> The Casement diaries were "filth... making his homosexuality quite
> obvious"; Lady Chatterley's Lover was "disgusting and should be dumped
> into the sea".
> The Profumo crisis saw him at his most censorious: "Men who choose to live
> in adultery ought not to be appointed to serve our Queen and country... I
> was appalled to hear that our beloved Queen should be so wrongly advised
> as to give an Audience to a minister who has proved himself so
> untrustworthy... it is an affront to the Christian conscience of our
> nation." This outburst in particular was remembered by many when Cordle
> faced his own political crisis 14 years later.
> Over the years Cordle developed extensive business interests, notably in
> West Africa, and became an associate of John Poulson, the international
> property developer eventually jailed for bribing civil servants and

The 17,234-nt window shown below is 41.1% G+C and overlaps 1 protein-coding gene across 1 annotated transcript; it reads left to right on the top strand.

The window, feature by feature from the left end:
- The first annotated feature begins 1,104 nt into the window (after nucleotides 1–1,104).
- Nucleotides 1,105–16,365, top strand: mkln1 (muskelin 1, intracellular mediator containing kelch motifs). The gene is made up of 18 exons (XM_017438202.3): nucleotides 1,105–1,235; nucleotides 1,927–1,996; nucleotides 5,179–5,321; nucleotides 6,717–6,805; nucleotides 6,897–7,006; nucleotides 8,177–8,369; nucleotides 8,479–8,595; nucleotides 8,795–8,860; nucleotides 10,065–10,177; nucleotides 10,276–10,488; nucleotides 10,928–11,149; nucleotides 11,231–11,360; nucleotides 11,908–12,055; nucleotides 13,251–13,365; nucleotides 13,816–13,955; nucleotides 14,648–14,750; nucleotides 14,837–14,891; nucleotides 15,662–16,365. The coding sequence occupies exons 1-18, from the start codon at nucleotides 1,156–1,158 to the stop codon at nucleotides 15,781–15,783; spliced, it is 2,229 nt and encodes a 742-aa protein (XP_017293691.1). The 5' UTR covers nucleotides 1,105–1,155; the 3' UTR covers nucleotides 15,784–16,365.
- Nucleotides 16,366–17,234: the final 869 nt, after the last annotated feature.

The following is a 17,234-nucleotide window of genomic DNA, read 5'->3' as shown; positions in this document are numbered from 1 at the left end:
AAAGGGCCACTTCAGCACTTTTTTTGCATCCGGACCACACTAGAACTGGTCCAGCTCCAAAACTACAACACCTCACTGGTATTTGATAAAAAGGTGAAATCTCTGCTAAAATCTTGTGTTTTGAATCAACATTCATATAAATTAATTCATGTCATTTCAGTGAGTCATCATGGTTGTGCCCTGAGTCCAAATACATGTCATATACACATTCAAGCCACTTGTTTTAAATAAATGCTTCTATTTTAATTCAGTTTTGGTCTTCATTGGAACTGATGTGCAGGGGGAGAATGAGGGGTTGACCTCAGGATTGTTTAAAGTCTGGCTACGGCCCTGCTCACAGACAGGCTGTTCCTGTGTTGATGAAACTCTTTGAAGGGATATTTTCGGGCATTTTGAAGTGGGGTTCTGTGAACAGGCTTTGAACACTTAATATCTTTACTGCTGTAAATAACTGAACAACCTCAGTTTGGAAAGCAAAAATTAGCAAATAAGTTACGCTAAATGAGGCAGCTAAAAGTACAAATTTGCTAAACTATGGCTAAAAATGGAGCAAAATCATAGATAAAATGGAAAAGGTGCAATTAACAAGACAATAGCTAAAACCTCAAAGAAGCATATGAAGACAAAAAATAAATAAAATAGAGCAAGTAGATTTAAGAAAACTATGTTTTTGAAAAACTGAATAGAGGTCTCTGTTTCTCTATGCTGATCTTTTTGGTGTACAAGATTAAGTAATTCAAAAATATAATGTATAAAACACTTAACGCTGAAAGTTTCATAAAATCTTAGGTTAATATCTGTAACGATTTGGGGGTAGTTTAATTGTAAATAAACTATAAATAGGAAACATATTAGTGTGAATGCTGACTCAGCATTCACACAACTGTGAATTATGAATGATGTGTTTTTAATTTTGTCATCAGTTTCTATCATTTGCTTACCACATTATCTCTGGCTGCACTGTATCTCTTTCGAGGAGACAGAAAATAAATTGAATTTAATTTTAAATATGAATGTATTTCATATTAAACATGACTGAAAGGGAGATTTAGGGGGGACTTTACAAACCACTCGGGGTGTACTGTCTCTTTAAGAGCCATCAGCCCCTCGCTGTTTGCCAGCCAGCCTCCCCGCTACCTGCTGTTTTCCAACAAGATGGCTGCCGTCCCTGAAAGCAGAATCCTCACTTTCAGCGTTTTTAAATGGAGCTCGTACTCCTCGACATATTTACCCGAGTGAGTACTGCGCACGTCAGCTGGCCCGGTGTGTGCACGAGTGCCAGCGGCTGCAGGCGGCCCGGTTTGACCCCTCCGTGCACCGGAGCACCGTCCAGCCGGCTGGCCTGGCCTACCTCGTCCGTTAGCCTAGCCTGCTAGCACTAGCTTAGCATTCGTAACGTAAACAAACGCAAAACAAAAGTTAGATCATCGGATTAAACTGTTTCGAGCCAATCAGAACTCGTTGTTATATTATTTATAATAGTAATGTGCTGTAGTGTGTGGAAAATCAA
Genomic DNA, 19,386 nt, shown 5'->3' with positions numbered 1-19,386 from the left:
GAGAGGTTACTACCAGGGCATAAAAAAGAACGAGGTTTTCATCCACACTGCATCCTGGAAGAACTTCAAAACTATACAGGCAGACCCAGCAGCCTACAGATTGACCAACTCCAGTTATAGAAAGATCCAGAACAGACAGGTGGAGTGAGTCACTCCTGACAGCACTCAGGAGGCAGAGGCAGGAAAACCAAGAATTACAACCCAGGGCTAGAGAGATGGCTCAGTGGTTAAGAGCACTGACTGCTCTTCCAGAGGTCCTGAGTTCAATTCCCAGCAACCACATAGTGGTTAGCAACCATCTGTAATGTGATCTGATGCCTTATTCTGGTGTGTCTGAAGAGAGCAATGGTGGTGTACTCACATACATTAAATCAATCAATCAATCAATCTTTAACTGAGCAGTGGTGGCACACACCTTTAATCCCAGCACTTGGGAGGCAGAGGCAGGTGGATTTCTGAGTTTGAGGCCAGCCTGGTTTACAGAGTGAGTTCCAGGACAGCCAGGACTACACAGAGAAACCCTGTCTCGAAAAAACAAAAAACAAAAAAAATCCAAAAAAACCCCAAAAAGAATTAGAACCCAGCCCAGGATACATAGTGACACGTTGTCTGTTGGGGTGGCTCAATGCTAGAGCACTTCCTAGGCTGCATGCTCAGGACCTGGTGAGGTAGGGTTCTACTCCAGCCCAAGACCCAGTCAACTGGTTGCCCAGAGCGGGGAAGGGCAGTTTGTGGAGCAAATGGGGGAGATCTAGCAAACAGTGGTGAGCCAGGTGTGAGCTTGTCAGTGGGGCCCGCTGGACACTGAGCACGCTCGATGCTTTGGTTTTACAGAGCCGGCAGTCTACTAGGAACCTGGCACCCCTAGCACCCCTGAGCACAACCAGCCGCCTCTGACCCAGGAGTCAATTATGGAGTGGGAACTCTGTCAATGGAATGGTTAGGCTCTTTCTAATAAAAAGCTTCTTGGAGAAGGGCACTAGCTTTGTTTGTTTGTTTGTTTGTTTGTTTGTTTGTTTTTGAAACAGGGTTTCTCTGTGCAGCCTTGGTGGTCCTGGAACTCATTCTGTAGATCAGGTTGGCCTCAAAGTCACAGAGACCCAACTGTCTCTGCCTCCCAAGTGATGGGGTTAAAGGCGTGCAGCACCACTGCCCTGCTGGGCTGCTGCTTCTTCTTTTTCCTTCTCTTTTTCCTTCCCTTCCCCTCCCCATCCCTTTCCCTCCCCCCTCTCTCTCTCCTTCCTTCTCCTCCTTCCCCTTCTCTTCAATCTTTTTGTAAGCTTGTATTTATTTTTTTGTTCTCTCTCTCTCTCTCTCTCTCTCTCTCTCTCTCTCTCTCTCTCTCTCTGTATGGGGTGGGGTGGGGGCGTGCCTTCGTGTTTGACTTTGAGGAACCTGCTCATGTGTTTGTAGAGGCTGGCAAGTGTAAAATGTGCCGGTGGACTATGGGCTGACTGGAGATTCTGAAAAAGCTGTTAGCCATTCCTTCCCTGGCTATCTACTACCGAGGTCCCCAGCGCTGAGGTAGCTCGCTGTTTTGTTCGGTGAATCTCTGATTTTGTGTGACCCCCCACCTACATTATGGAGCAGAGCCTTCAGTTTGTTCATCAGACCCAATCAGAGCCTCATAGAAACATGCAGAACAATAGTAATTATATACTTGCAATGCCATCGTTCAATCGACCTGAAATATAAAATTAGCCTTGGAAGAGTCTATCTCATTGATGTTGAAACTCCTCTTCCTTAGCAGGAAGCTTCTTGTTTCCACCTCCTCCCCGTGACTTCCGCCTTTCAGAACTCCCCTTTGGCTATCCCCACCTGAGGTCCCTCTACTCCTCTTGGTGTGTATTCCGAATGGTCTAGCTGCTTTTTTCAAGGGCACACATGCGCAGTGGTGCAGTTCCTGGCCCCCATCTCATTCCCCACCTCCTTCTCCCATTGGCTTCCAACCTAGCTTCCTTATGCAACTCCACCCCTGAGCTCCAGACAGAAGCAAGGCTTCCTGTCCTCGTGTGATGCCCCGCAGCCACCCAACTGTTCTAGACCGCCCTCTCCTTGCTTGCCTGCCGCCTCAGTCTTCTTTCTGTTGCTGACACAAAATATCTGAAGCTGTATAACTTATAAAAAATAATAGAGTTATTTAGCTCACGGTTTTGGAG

> councillors.
> A Commons Select Committee found Cordle guilty of contempt of the House
> after establishing that in 1964 he had asked for, and received, £1,000
> from Poulson, without disclosing this connection, for representing him at
> Westminster. The damning phrase in Cordle's letter to Poulson read: "It
> was largely for the benefit of Constructional Promotion (a Poulson
> company) that I took part in a Commons debate on the Gambia and pressed
> HMG to award constructional contracts."
> The conduct of two other MPs involved with Poulson, the former
> Conservative Chancellor of the Exchequer, Reginald Maudling, and a Labour
> MP, Albert Roberts, was also criticised, although less severely than
> Cordle's. Shortly before the report was to be debated, Cordle made a
> personal statement to the House denying any wrongdoing, but he continued,
> in tears: "If a group of colleagues decide unanimously that I was at fault
> in the matter I must bow to their judgment and resign my seat."
> In 1991 Cordle sought to have his name cleared and asked the Clerk of the
> Commons, Sir Clifford Boulton, to examine the "shadow that has lain across
> my life". In reply Boulton noted that the Select Committee had found only